KABUL, Afghanistan – Afghan and Western officials painted the second parliamentary election since the fall of the Taliban as largely successful, but security fears and disenchantment kept voter turnout low Saturday and election-related violence was blamed for at least 15 deaths across the country.
The Taliban, despite claiming responsibility for about 150 separate attacks, proved unable to derail the voting altogether, or even to stage a single dramatic strike. And vote fraud, though clearly present to some degree, appeared less pervasive than in last summer’s presidential balloting.
The election seemed in some ways emblematic of the grinding 9-year-old conflict: small triumphs co-existing with an uneasy sense of both the insurgency’s growing reach and the depth of public anger over what is widely viewed as a corrupt political class.
The fact that millions of people cast ballots, even if the preliminary tally indicated a significant drop-off from the number who voted in last summer’s presidential election, was portrayed by Western officials as a potent sign of hope.
“The people of Afghanistan sent a powerful message today,” said U.S. Army Gen. David H. Petraeus, the top Western commander. “The voice of Afghanistan’s future does not belong to the violent extremists and terror networks. It belongs to the people.”
The U.S. Embassy and the United Nations commended voters’ courage. But the embassy, perhaps mindful that the massive fraud in the August 2009 presidential vote took some days to emerge, noted that “the results and quality of the election will not be immediately evident.”
As is the case on the battlefield, violence was concentrated in Afghanistan’s south, the insurgency’s main stronghold. But it boiled over as well in parts of the country that not long ago were considered peaceful.
The governor of Kandahar province, the Taliban’s birthplace, narrowly escaped a roadside bombing as he traveled from one polling center to another, seeking to demonstrate that it was safe to cast a ballot. Dozens of rockets fell on Kandahar city throughout the day, and also hit near polling centers in the country’s north and east.
“I was afraid to come out, but I came anyway,” said Abdul Raouf, a rheumy-eyed 60-year-old in a tattered turban, emerging from a polling place at a girls high school in Kabul. “I came to vote for a peaceful country.” The day began in the capital with a predawn rocket strike that jolted many residents awake but injured no one.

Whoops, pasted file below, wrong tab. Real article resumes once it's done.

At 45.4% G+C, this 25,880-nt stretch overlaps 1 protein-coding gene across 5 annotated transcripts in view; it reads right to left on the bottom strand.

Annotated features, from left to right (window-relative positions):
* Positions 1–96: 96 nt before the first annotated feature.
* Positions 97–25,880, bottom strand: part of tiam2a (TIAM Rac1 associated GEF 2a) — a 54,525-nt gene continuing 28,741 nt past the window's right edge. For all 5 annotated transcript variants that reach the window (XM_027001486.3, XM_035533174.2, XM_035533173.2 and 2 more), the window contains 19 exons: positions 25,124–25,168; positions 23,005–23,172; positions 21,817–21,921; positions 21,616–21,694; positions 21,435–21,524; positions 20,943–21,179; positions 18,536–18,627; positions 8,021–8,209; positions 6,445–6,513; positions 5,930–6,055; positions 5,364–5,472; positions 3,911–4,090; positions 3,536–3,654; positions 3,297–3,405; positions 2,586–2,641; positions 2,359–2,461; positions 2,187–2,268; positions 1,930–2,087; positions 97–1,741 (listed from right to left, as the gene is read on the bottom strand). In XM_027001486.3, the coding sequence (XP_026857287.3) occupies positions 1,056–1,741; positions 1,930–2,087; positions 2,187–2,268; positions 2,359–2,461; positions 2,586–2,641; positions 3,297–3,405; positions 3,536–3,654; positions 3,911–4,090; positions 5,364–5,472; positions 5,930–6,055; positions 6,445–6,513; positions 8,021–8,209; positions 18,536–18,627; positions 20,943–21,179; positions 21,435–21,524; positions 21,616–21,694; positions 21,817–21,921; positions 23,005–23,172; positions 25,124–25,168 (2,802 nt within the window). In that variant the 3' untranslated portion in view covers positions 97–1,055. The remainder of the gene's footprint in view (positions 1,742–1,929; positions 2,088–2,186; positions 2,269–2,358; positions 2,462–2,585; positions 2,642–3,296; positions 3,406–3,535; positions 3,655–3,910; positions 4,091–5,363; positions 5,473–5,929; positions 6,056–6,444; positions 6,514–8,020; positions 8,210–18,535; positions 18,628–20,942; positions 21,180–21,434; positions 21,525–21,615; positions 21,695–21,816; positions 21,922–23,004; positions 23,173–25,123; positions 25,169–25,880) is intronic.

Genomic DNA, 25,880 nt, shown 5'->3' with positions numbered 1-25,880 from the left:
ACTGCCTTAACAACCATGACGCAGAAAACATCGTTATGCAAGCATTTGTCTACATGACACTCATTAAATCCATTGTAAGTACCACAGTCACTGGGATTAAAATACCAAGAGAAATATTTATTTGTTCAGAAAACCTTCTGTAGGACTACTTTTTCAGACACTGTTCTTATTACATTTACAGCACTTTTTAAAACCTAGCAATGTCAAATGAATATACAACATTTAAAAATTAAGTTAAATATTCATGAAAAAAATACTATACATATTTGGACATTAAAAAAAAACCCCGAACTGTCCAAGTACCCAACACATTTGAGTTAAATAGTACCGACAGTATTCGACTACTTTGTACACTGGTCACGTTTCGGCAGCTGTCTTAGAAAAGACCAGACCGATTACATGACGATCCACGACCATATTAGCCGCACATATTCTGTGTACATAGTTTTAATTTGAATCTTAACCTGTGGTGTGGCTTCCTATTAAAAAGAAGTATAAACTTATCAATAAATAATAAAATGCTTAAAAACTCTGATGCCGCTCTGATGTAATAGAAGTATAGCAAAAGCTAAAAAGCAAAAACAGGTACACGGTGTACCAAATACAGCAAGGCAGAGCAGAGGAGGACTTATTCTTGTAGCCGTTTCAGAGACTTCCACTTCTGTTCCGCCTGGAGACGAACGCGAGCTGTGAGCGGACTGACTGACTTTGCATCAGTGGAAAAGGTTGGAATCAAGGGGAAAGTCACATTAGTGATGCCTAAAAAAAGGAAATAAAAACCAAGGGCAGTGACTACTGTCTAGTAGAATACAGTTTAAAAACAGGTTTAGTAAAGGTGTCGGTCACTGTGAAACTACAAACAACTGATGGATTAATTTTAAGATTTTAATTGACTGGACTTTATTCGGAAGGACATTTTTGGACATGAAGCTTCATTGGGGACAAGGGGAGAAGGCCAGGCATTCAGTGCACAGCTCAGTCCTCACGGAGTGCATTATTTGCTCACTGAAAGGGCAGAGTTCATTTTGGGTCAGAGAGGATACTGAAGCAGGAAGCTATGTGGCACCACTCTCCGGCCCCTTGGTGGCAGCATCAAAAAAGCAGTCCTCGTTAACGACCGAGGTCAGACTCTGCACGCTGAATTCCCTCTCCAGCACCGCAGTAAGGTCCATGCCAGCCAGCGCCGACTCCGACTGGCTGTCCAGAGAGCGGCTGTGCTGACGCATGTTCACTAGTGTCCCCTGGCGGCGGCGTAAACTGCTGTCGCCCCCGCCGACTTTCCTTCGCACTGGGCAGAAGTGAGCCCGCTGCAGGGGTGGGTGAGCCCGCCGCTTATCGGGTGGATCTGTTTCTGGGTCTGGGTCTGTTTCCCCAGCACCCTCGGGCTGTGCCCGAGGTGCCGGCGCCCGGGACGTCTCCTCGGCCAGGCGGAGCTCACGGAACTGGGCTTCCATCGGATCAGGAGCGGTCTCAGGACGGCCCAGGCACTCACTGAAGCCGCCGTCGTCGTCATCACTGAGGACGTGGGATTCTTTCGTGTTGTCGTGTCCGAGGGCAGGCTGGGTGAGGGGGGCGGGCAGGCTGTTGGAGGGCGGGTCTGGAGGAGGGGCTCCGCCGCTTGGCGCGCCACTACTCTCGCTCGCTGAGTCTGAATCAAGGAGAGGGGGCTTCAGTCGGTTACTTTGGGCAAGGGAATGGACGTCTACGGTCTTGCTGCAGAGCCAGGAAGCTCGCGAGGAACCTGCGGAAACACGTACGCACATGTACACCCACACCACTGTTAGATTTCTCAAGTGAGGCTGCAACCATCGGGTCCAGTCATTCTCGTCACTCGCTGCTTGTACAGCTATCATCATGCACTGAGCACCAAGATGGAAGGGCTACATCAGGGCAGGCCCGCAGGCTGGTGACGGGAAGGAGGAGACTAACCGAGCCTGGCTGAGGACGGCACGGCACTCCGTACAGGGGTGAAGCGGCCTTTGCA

Election observers reported widespread complaints that the supposedly indelible purple ink used to mark voters’ index fingers washed off fairly easily. The finger-staining was intended to prevent people from casting a ballot more than once, and with thousands of false voter-registration cards in circulation, its alleged shortcomings raised fears of fraud.
“It will take time to know if the problem with the ink affected things,” said Ahmad Zia Rafat, a member of the Electoral Complaints Commission, which is fielding reports of vote manipulation and will try to resolve disputes.
NATO’s International Security Assistance Force was on high alert, but placed nearly 300,000 Afghan police officers and soldiers at the forefront of security efforts – a symbolic boost for the Obama administration’s goal of eventually turning over responsibility for safeguarding the country to Afghan forces.
Afghan and Western officials said they disrupted many planned attacks. In Kunar province, in the country’s northeast, the North Atlantic Treaty Organization force reported killing one insurgent with a precision airstrike as he was about to attack a polling center.
It was unclear how many insurgents were killed during the day; reports indicated that at least 15 civilians, police officers and soldiers died.
About 2,500 candidates were competing for 249 seats in the Wolesi Jirga, or lower house of parliament. The summer-long campaign was an almost clandestine affair, with few candidates daring to hold public events because of safety concerns. Many campaigned mainly by telephone or by appearing at small gatherings organized only a few hours in advance.
At some locations, voting was brisk. At a landmark mosque near the city center in Kabul, a line snaked for 50 yards outside in the morning hours. But at many other sites, the threat of violence or disillusionment with the government and the prospects for fair balloting kept people away.
“The people I know are not voting,” said an aid worker in the eastern city of Jalalabad, who gave only his first name, Ataullah. “The Taliban are scaring people.”
Kabul shopkeeper Mohammad Ehsan said he was boycotting the vote because he believed politicians wanted only to enrich themselves.
“They’re just thinking how to get themselves a villa in Dubai,” he said, referring to the glittering United Arab Emirates city. “They don’t care about the people.”
Mark Sedwill, NATO’s top civilian representative, acknowledged the difficulties of staging a vote in wartime. “It’s not that everything is fine,” he said as he visited a string of polling places in the capital. “This election is being held in the most challenging circumstances imaginable.”
Still, by day’s end, observers and officials were striking a hopeful tone. The Free and Fair Election Foundation, the main Afghan monitoring organization, said the vote met a reasonable standard of safety.
“Though there were numerous attacks, none were severe enough to disrupt voting on a wide scale,” the group said in a statement.
Preliminary results will probably take about two weeks, with a final tally due in late October.